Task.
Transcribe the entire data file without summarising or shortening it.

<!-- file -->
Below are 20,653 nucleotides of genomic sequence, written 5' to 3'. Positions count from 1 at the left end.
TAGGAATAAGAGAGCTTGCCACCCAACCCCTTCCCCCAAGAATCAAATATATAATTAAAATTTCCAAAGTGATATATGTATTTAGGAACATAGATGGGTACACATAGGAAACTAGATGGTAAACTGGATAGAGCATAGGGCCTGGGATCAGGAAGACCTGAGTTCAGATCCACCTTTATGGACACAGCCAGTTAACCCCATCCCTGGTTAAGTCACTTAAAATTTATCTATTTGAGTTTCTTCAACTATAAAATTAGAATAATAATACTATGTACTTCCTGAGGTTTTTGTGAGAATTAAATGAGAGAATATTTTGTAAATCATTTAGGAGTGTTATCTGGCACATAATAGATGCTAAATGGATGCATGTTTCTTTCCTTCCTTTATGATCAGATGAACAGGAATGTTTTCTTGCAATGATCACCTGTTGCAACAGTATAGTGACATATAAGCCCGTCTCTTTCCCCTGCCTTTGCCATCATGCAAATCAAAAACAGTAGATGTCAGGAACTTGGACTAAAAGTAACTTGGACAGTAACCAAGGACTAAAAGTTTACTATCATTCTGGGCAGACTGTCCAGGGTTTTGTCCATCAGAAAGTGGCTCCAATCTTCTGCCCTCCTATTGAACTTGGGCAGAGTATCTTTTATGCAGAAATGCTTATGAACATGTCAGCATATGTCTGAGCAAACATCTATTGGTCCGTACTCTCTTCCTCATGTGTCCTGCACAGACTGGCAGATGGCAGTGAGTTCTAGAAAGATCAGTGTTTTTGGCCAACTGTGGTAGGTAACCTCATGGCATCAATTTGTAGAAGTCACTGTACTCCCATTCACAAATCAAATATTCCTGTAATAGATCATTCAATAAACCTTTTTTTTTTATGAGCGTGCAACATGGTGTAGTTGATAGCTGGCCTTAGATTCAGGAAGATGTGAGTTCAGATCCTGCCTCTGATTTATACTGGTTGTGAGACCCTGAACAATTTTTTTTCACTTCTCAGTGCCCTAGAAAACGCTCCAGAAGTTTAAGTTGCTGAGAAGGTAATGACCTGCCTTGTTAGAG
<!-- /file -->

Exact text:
Below are 20,653 nucleotides of genomic sequence, written 5' to 3'. Positions count from 1 at the left end.
TAGGAATAAGAGAGCTTGCCACCCAACCCCTTCCCCCAAGAATCAAATATATAATTAAAATTTCCAAAGTGATATATGTATTTAGGAACATAGATGGGTACACATAGGAAACTAGATGGTAAACTGGATAGAGCATAGGGCCTGGGATCAGGAAGACCTGAGTTCAGATCCACCTTTATGGACACAGCCAGTTAACCCCATCCCTGGTTAAGTCACTTAAAATTTATCTATTTGAGTTTCTTCAACTATAAAATTAGAATAATAATACTATGTACTTCCTGAGGTTTTTGTGAGAATTAAATGAGAGAATATTTTGTAAATCATTTAGGAGTGTTATCTGGCACATAATAGATGCTAAATGGATGCATGTTTCTTTCCTTCCTTTATGATCAGATGAACAGGAATGTTTTCTTGCAATGATCACCTGTTGCAACAGTATAGTGACATATAAGCCCGTCTCTTTCCCCTGCCTTTGCCATCATGCAAATCAAAAACAGTAGATGTCAGGAACTTGGACTAAAAGTAACTTGGACAGTAACCAAGGACTAAAAGTTTACTATCATTCTGGGCAGACTGTCCAGGGTTTTGTCCATCAGAAAGTGGCTCCAATCTTCTGCCCTCCTATTGAACTTGGGCAGAGTATCTTTTATGCAGAAATGCTTATGAACATGTCAGCATATGTCTGAGCAAACATCTATTGGTCCGTACTCTCTTCCTCATGTGTCCTGCACAGACTGGCAGATGGCAGTGAGTTCTAGAAAGATCAGTGTTTTTGGCCAACTGTGGTAGGTAACCTCATGGCATCAATTTGTAGAAGTCACTGTACTCCCATTCACAAATCAAATATTCCTGTAATAGATCATTCAATAAACCTTTTTTTTTTATGAGCGTGCAACATGGTGTAGTTGATAGCTGGCCTTAGATTCAGGAAGATGTGAGTTCAGATCCTGCCTCTGATTTATACTGGTTGTGAGACCCTGAACAATTTTTTTTCACTTCTCAGTGCCCTAGAAAACGCTCCAGAAGTTTAAGTTGCTGAGAAGGTAATGACCTGCCTTGTTAGAG